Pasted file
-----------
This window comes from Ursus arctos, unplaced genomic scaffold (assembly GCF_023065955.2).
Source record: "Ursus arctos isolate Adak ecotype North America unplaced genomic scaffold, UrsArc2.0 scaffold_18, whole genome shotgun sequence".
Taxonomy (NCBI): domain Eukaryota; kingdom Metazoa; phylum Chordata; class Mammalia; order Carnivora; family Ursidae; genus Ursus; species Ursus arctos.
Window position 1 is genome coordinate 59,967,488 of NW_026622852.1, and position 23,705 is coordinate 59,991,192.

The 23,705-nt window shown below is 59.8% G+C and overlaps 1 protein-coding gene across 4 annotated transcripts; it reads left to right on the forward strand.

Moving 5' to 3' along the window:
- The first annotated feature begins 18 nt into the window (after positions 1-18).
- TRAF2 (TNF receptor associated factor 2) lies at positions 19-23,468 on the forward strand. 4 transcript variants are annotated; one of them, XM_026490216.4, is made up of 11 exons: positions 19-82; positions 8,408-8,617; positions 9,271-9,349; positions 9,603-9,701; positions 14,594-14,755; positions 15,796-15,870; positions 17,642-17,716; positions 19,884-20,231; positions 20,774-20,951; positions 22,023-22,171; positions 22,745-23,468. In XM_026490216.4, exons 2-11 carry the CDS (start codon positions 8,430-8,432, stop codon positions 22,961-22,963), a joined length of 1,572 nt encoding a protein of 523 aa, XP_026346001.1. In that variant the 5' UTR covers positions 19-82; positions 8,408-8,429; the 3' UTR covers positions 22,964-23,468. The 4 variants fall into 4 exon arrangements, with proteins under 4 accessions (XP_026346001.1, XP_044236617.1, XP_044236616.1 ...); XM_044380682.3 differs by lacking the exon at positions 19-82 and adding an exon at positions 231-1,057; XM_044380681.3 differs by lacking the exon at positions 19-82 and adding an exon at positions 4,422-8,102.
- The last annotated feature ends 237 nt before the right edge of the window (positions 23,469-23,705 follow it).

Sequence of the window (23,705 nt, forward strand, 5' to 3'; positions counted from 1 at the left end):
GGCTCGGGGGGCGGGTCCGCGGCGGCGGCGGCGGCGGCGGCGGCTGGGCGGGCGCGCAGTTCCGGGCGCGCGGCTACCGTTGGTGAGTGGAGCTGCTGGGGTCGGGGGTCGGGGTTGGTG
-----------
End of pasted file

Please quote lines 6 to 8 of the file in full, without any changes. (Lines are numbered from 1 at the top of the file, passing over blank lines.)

Moving 5' to 3' along the window:
- The first annotated feature begins 18 nt into the window (after positions 1-18).
- TRAF2 (TNF receptor associated factor 2) lies at positions 19-23,468 on the forward strand. 4 transcript variants are annotated; one of them, XM_026490216.4, is made up of 11 exons: positions 19-82; positions 8,408-8,617; positions 9,271-9,349; positions 9,603-9,701; positions 14,594-14,755; positions 15,796-15,870; positions 17,642-17,716; positions 19,884-20,231; positions 20,774-20,951; positions 22,023-22,171; positions 22,745-23,468. In XM_026490216.4, exons 2-11 carry the CDS (start codon positions 8,430-8,432, stop codon positions 22,961-22,963), a joined length of 1,572 nt encoding a protein of 523 aa, XP_026346001.1. In that variant the 5' UTR covers positions 19-82; positions 8,408-8,429; the 3' UTR covers positions 22,964-23,468. The 4 variants fall into 4 exon arrangements, with proteins under 4 accessions (XP_026346001.1, XP_044236617.1, XP_044236616.1 ...); XM_044380682.3 differs by lacking the exon at positions 19-82 and adding an exon at positions 231-1,057; XM_044380681.3 differs by lacking the exon at positions 19-82 and adding an exon at positions 4,422-8,102.